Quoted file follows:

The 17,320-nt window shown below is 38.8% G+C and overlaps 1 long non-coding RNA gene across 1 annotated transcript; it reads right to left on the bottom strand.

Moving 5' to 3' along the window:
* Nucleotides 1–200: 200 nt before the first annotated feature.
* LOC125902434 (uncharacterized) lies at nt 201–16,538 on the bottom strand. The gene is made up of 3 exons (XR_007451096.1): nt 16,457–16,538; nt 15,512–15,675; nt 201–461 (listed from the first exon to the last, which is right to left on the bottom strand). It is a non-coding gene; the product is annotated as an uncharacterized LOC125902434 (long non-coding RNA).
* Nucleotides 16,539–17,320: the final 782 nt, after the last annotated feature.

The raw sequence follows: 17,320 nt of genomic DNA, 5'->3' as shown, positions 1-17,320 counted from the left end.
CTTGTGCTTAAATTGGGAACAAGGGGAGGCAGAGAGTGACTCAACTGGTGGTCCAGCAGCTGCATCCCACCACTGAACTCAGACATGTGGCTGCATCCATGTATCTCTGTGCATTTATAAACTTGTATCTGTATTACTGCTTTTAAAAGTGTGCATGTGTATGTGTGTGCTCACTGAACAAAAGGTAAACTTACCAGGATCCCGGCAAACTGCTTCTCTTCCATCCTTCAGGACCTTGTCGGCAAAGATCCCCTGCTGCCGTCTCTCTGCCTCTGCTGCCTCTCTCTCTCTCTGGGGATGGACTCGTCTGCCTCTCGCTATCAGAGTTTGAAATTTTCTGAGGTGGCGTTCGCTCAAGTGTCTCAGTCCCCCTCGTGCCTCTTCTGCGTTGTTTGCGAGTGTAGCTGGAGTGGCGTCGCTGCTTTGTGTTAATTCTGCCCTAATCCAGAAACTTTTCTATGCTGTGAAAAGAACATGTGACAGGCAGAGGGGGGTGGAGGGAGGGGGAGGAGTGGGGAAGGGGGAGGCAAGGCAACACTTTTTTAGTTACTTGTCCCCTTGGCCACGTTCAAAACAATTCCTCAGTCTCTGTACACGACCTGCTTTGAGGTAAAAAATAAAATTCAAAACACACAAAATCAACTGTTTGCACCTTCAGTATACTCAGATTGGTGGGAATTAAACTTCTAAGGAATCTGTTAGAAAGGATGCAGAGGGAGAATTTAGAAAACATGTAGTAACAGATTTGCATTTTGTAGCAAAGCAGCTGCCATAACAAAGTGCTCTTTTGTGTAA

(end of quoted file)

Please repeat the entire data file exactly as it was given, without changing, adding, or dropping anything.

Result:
The 17,320-nt window shown below is 38.8% G+C and overlaps 1 long non-coding RNA gene across 1 annotated transcript; it reads right to left on the bottom strand.

Moving 5' to 3' along the window:
* Nucleotides 1–200: 200 nt before the first annotated feature.
* LOC125902434 (uncharacterized) lies at nt 201–16,538 on the bottom strand. The gene is made up of 3 exons (XR_007451096.1): nt 16,457–16,538; nt 15,512–15,675; nt 201–461 (listed from the first exon to the last, which is right to left on the bottom strand). It is a non-coding gene; the product is annotated as an uncharacterized LOC125902434 (long non-coding RNA).
* Nucleotides 16,539–17,320: the final 782 nt, after the last annotated feature.

The raw sequence follows: 17,320 nt of genomic DNA, 5'->3' as shown, positions 1-17,320 counted from the left end.
CTTGTGCTTAAATTGGGAACAAGGGGAGGCAGAGAGTGACTCAACTGGTGGTCCAGCAGCTGCATCCCACCACTGAACTCAGACATGTGGCTGCATCCATGTATCTCTGTGCATTTATAAACTTGTATCTGTATTACTGCTTTTAAAAGTGTGCATGTGTATGTGTGTGCTCACTGAACAAAAGGTAAACTTACCAGGATCCCGGCAAACTGCTTCTCTTCCATCCTTCAGGACCTTGTCGGCAAAGATCCCCTGCTGCCGTCTCTCTGCCTCTGCTGCCTCTCTCTCTCTCTGGGGATGGACTCGTCTGCCTCTCGCTATCAGAGTTTGAAATTTTCTGAGGTGGCGTTCGCTCAAGTGTCTCAGTCCCCCTCGTGCCTCTTCTGCGTTGTTTGCGAGTGTAGCTGGAGTGGCGTCGCTGCTTTGTGTTAATTCTGCCCTAATCCAGAAACTTTTCTATGCTGTGAAAAGAACATGTGACAGGCAGAGGGGGGTGGAGGGAGGGGGAGGAGTGGGGAAGGGGGAGGCAAGGCAACACTTTTTTAGTTACTTGTCCCCTTGGCCACGTTCAAAACAATTCCTCAGTCTCTGTACACGACCTGCTTTGAGGTAAAAAATAAAATTCAAAACACACAAAATCAACTGTTTGCACCTTCAGTATACTCAGATTGGTGGGAATTAAACTTCTAAGGAATCTGTTAGAAAGGATGCAGAGGGAGAATTTAGAAAACATGTAGTAACAGATTTGCATTTTGTAGCAAAGCAGCTGCCATAACAAAGTGCTCTTTTGTGTAA